Animal rights (was: Re: Need Safeguards for Gene-Tinkered Foods)
mhollowa at ic.sunysb.edu
Fri Jun 25 14:30:27 EST 1993
In article <C95FHA.IvJ at dartvax.dartmouth.edu> James.F.X.Wellehan at dartmouth.edu (Jim Wellehan) writes:
>In article <20crrv$kps at max.physics.sunysb.edu>
>mhollowa at ic.sunysb.edu (Michael Holloway) writes:
>And since when have animal rights been antithetical to science? All
>that most activists are opposed to are some methods.
A good case for my earlier point of the effects of anti-science propaganda.
It would seem that the majority of people who really
don't pay much attention to the issue, and wish it would go away, are quite
comfortable with the notion that what animal rights activists are really
talking about it just animal welfare. This is a false impression that the
animal rights organizations do everything they can to encourage. You need
to read something more on the topic if you think these people are harmless.
A similar case in point is the story of the actor Christopher Reeves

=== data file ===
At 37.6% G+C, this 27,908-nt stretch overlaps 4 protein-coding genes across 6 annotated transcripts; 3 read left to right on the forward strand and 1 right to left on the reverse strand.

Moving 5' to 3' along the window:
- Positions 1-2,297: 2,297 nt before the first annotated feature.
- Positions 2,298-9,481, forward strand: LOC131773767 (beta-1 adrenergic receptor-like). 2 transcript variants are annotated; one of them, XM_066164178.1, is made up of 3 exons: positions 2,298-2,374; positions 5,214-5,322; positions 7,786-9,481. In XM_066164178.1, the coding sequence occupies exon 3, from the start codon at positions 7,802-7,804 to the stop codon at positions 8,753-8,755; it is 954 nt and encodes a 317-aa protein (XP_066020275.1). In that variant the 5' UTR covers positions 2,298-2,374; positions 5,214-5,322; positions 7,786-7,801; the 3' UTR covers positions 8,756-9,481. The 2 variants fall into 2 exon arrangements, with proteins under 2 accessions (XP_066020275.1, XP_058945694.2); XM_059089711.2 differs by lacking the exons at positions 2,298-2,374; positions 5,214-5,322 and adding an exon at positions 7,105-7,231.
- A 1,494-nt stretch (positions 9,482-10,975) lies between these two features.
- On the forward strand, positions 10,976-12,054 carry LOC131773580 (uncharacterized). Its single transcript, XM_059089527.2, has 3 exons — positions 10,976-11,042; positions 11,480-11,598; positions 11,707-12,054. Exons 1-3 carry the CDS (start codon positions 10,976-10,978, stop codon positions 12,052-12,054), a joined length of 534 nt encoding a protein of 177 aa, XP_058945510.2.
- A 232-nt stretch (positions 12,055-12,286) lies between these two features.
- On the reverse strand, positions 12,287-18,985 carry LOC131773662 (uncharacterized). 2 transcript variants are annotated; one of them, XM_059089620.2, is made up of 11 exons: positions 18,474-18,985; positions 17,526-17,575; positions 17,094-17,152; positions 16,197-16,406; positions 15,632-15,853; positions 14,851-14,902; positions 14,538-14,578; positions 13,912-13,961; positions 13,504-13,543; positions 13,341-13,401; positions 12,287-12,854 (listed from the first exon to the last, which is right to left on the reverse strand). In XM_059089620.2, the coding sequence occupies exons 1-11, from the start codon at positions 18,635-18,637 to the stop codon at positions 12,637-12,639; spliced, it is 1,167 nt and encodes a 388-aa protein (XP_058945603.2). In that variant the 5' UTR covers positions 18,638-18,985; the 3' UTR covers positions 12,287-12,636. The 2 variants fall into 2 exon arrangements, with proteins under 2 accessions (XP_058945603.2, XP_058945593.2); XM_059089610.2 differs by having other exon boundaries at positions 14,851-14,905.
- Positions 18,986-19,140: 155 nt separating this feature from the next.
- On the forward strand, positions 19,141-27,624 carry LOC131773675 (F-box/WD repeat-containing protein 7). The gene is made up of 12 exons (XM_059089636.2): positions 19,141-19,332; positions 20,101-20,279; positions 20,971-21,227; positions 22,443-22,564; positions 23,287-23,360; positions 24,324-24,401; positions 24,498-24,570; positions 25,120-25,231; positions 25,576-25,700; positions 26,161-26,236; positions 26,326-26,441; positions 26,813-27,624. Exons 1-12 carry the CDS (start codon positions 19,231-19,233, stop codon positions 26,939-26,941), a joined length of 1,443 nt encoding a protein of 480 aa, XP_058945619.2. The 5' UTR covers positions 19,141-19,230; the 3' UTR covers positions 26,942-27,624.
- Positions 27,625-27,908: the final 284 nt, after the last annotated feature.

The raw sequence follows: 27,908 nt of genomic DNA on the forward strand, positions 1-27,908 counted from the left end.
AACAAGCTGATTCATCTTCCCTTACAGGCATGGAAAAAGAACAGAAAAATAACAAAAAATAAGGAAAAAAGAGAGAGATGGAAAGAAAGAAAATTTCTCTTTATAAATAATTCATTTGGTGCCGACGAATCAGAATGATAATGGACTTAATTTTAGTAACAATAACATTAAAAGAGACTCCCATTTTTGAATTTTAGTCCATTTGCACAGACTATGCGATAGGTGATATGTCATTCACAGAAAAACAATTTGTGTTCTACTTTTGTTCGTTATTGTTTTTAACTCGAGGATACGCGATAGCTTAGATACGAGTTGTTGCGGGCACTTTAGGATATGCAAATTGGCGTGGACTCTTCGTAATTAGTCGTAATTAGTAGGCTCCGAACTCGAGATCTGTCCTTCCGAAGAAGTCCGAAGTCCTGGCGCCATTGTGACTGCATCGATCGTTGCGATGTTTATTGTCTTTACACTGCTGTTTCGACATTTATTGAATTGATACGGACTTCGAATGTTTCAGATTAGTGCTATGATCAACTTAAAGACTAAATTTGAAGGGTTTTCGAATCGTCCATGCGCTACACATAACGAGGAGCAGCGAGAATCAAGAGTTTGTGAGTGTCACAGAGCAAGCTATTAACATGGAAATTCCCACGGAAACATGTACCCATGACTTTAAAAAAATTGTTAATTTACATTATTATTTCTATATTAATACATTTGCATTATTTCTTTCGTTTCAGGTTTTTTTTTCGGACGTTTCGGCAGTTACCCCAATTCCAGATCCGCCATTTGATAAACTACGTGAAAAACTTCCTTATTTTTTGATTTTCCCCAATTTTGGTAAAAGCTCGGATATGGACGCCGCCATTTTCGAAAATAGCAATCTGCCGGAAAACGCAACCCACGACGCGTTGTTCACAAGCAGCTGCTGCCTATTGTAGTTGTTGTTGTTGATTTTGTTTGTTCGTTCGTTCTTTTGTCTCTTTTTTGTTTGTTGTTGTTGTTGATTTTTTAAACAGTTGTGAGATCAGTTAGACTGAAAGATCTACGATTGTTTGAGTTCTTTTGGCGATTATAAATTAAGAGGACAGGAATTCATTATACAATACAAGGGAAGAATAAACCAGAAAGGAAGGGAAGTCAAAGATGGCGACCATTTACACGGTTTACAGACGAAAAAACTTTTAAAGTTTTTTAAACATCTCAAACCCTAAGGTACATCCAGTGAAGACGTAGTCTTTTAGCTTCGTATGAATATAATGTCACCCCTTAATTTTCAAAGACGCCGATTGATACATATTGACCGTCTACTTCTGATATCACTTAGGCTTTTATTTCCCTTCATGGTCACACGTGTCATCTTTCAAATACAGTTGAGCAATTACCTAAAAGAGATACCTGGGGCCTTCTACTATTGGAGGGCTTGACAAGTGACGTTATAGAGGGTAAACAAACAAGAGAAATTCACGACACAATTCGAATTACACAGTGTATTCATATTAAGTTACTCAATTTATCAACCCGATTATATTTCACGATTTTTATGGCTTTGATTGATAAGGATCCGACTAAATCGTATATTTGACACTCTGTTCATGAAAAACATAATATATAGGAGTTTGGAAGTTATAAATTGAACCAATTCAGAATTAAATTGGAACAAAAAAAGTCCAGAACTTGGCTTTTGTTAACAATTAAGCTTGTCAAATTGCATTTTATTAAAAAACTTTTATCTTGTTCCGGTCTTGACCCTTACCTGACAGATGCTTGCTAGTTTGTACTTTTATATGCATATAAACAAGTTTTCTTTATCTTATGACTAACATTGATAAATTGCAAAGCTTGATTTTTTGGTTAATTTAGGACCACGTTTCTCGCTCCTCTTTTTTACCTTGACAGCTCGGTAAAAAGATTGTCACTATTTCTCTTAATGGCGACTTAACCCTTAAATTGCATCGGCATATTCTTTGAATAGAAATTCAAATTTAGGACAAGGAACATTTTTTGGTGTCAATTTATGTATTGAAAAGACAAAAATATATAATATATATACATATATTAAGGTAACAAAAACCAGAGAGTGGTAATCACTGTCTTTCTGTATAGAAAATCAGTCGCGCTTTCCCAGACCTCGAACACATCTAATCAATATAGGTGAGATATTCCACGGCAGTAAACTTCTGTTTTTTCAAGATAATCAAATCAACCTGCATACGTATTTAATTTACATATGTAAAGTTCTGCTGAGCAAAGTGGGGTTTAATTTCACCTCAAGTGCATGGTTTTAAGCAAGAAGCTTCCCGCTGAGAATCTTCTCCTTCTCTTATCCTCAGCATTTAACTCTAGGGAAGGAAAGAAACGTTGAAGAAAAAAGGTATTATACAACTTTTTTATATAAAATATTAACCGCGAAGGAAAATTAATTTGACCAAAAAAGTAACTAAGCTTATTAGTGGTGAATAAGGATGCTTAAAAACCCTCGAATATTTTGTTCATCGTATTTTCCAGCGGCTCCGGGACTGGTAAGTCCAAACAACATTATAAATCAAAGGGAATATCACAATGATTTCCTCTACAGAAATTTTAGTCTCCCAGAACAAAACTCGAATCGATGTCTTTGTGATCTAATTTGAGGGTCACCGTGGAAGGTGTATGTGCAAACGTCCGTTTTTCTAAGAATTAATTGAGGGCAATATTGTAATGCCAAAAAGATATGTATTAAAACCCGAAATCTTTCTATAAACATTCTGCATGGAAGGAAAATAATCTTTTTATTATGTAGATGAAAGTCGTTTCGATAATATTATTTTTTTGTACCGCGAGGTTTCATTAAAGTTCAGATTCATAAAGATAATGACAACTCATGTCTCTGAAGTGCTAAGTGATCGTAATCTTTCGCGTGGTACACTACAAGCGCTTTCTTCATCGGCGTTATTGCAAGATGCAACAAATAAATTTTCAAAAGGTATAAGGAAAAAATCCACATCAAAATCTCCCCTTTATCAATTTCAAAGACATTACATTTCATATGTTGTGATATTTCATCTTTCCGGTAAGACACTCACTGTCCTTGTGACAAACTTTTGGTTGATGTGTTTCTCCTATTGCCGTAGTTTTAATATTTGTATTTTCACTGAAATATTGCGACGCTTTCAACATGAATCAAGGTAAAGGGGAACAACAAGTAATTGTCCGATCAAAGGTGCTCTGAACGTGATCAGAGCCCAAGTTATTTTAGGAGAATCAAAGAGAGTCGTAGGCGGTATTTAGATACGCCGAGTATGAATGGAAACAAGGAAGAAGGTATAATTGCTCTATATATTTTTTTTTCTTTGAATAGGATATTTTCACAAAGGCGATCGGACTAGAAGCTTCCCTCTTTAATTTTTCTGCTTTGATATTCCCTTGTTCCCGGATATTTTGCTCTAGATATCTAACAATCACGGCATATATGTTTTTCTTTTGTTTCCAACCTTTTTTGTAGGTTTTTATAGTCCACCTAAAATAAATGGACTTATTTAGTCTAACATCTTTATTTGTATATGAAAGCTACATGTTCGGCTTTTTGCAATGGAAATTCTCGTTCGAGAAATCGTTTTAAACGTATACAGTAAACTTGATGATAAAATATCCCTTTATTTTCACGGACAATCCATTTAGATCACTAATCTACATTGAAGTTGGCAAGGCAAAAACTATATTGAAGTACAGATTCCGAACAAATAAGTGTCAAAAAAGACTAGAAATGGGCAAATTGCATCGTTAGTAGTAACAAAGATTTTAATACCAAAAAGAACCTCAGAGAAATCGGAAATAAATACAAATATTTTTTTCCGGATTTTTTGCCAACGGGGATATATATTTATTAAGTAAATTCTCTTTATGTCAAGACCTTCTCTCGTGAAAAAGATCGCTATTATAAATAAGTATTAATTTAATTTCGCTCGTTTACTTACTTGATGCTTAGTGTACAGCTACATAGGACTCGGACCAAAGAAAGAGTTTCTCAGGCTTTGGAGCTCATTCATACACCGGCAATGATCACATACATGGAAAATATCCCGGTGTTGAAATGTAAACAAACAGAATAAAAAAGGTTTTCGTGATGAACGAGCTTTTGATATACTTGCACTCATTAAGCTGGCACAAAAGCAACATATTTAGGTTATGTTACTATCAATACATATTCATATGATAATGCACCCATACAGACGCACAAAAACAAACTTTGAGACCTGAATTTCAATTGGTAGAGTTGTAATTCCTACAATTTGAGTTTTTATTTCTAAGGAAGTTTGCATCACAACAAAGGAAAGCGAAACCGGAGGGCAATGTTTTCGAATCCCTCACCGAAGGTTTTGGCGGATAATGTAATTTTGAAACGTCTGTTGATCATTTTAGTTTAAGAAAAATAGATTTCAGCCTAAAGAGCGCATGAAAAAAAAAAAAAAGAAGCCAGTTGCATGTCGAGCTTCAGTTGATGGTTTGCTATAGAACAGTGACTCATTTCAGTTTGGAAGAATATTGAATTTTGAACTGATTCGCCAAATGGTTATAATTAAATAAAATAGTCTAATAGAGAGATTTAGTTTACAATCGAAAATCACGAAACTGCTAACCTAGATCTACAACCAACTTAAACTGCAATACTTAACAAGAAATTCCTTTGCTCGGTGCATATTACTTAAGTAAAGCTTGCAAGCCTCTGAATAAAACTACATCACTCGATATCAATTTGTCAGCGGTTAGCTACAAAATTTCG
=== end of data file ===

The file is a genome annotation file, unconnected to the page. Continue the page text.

addressing an animal rights rally in DC several years ago. He too thought
that animal rights was the same thing as animal welfare so he dedicated his
support to it. In his speech, he emphasized the party line about liberating
animals from laboratories but then added that this didn't include labs
studying AIDS. He was booed off the stage.
Rights for animals means just that for these people. Automonous RIGHTS.
It's a philosophy
that they embrace with *ALL* its implications. It has nothing to do with
treating animals humanely and then going off and having a hamburger. They'll
even go so far as to tell a sick and dieing person that research that might
save them is immoral and has to be stopped because it involves the use of
If you support animal welfare, fine, so do I. Just don't give your support
to animal rights organizations without being sure of what it is that you're
More information about the Bioforum